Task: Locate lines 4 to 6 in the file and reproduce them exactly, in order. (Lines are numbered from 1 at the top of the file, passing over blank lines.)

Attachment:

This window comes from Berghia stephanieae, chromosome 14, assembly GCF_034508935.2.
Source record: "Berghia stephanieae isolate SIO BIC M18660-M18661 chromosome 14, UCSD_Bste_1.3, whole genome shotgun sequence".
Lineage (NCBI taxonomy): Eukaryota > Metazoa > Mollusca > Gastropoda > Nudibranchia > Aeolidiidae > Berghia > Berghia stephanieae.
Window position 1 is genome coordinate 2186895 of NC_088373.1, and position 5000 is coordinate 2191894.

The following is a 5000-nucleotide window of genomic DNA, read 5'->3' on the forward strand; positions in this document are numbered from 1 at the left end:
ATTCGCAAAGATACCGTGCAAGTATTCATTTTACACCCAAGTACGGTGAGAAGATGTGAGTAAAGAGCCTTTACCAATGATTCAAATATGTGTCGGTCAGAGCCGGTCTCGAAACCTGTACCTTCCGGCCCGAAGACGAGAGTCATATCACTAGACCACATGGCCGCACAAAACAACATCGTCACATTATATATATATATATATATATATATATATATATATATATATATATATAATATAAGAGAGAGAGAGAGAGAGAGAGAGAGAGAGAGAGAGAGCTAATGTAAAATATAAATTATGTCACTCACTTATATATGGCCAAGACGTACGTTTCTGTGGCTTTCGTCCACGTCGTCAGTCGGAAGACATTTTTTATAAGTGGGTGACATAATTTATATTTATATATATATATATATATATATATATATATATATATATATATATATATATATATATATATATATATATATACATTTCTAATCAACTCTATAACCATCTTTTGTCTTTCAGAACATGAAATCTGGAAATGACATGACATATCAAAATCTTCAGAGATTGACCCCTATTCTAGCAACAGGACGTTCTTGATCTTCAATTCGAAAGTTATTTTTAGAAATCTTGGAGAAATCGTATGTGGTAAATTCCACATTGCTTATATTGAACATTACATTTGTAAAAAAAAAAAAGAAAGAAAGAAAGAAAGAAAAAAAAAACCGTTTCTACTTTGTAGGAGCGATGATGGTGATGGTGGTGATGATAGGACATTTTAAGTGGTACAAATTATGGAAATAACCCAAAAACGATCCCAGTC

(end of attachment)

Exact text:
Window position 1 is genome coordinate 2186895 of NC_088373.1, and position 5000 is coordinate 2191894.

The following is a 5000-nucleotide window of genomic DNA, read 5'->3' on the forward strand; positions in this document are numbered from 1 at the left end:
ATTCGCAAAGATACCGTGCAAGTATTCATTTTACACCCAAGTACGGTGAGAAGATGTGAGTAAAGAGCCTTTACCAATGATTCAAATATGTGTCGGTCAGAGCCGGTCTCGAAACCTGTACCTTCCGGCCCGAAGACGAGAGTCATATCACTAGACCACATGGCCGCACAAAACAACATCGTCACATTATATATATATATATATATATATATATATATATATATATATATATATAATATAAGAGAGAGAGAGAGAGAGAGAGAGAGAGAGAGAGAGAGCTAATGTAAAATATAAATTATGTCACTCACTTATATATGGCCAAGACGTACGTTTCTGTGGCTTTCGTCCACGTCGTCAGTCGGAAGACATTTTTTATAAGTGGGTGACATAATTTATATTTATATATATATATATATATATATATATATATATATATATATATATATATATATATATATATATATATATATACATTTCTAATCAACTCTATAACCATCTTTTGTCTTTCAGAACATGAAATCTGGAAATGACATGACATATCAAAATCTTCAGAGATTGACCCCTATTCTAGCAACAGGACGTTCTTGATCTTCAATTCGAAAGTTATTTTTAGAAATCTTGGAGAAATCGTATGTGGTAAATTCCACATTGCTTATATTGAACATTACATTTGTAAAAAAAAAAAAGAAAGAAAGAAAGAAAGAAAAAAAAAACCGTTTCTACTTTGTAGGAGCGATGATGGTGATGGTGGTGATGATAGGACATTTTAAGTGGTACAAATTATGGAAATAACCCAAAAACGATCCCAGTC